Afghan farmers collect raw opium as they work in a poppy field in Chaparhar district, Jalalabad, Afghanistan.

Afghan farmers collect raw opium as they work in a poppy field in Chaparhar district, Jalalabad, Afghanistan. Nisar Ahmad/AP

Afghanistan's Opium Trade Is at an All-Time High

After nearly a decade and $7.6 billion to eradicate Afghanistan's poppy fields, farmers grew an unprecedented 209,000 hectares of opium last year. By Charles S. Clark​

Among the long-term goals of the U.S-led coalition in Afghanistan was helping the war-torn underdeveloped country kick its economic dependency on the cultivation of poppies for the world’s illegal opium markets. But after various agencies spent $7.6 billion over more than a decade on counternarcotics efforts, opium poppy cultivation levels in Afghanistan hit an all-time high in 2013, according to a report released Tuesday by the Special Inspector General for Afghanistan Reconstruction.

“As you know, the narcotics trade poisons the Afghan financial sector and undermines the Afghan state’s legitimacy by stoking corruption, sustaining criminal networks, and providing significant financial support to the Taliban and other insurgent groups,” IG John Sopko wrote on Oct. 14 to Secretary of State John Kerry, Defense Secretary Chuck Hagel, Attorney General Eric Holder and U.S. Agency for International Development Administrator Rajiv Shah.

According to the United Nations Office on Drugs and Crime, “Afghan farmers grew an unprecedented 209,000 hectares of opium poppy in 2013, surpassing the previous peak of 193,000 hectares in 2007,” the IG said. “With deteriorating security in many parts of rural Afghanistan and low levels of eradication of poppy fields, further increases in cultivation are likely in 2014.”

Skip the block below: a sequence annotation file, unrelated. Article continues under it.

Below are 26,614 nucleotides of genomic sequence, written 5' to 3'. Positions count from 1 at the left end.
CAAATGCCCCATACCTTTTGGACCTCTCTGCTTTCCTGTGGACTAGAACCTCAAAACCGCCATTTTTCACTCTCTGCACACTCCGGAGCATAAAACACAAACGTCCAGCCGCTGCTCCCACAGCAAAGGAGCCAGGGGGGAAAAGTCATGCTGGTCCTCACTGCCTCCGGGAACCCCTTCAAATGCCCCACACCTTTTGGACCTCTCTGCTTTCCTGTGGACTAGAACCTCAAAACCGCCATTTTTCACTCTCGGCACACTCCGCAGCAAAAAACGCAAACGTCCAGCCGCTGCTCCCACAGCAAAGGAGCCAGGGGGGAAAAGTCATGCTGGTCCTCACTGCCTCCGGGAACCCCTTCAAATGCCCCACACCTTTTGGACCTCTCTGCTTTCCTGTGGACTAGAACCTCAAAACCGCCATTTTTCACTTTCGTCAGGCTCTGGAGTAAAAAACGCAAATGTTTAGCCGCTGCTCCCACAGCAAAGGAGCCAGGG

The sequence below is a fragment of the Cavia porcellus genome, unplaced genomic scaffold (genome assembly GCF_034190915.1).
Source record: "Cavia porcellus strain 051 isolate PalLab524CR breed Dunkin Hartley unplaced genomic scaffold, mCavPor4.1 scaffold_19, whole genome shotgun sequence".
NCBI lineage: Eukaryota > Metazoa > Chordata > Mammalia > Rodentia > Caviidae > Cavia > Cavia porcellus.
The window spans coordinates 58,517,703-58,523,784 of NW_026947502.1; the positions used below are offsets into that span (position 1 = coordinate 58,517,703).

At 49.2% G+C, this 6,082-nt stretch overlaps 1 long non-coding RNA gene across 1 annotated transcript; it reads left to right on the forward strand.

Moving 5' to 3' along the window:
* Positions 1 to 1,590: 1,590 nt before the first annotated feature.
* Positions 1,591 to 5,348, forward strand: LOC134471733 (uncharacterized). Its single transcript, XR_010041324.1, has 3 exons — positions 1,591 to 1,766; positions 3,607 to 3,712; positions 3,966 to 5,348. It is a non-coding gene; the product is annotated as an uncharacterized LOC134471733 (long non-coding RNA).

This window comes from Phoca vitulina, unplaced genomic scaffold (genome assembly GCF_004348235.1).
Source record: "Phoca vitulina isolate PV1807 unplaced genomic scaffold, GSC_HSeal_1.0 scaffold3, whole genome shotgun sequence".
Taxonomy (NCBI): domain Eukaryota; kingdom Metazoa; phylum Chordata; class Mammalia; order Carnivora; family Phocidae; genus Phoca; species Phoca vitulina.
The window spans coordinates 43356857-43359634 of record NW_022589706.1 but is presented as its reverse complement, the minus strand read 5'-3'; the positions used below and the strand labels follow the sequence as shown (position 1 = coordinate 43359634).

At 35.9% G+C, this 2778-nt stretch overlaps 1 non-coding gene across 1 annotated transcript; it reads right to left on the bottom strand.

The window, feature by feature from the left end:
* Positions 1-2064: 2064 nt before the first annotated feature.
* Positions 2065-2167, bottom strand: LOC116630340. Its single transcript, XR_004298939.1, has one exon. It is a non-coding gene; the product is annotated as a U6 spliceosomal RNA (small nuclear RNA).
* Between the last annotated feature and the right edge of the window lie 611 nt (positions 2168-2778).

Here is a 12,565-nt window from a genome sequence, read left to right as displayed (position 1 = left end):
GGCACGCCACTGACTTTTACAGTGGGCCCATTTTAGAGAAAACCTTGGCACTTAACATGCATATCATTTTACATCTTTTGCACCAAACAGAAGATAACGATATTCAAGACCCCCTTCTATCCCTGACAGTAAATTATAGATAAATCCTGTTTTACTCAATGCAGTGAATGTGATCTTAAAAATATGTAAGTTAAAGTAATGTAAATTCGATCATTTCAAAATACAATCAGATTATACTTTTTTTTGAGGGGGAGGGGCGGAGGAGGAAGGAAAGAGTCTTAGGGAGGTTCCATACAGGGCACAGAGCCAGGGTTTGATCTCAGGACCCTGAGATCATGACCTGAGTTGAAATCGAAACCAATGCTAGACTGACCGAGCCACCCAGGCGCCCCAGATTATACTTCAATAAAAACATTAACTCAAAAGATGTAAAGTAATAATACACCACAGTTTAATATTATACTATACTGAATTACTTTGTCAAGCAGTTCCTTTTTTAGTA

(RelatedWill Afghanistan Become the ‘Forgotten War’ Again?)

The report, which includes detailed maps and charts of trends, noted that while affordable deep-well technology has turned 200,000 hectares of desert in southwestern Afghanistan into arable land over the past decade, “Due to relatively high opium prices and the rise of an inexpensive, skilled, and mobile labor force, much of this newly-arable land is dedicated to opium cultivation. Poppy-growing provinces that were once declared 'poppy free' have seen a resurgence in cultivation.”

On reviewing a draft of the report, agency officials acknowledged the grim news, though the U.S. Embassy in Kabul, responding for State and USAID, wrote that efforts to build the Afghan government’s counternarcotics capabilities are still in progress. But the embassy also pointed to results, highlighting the success of specialized Afghan interdiction units and a network of drug treatment programs in Afghanistan. “There is no silver bullet to eliminate drug cultivation or production in Afghanistan or to address the epidemic of substance abuse disorder that plagues too many Afghans,” the embassy said. “We look forward to the new Afghan government assuming a leadership role in this regard.”

The Defense Department, which is supervising the exit of most U.S. troops from a country that still faces attacks by Taliban, said it had other issues to focus on. Assistant Defense Secretary Michael Lumpkin replied to the IG noting that eradication of poppy cultivation is the responsibility of the Afghan government.  “The report supplies no new information related to our department,” he wrote, “so we respectfully request that you remove Defense Secretary Hagel as an addressee.”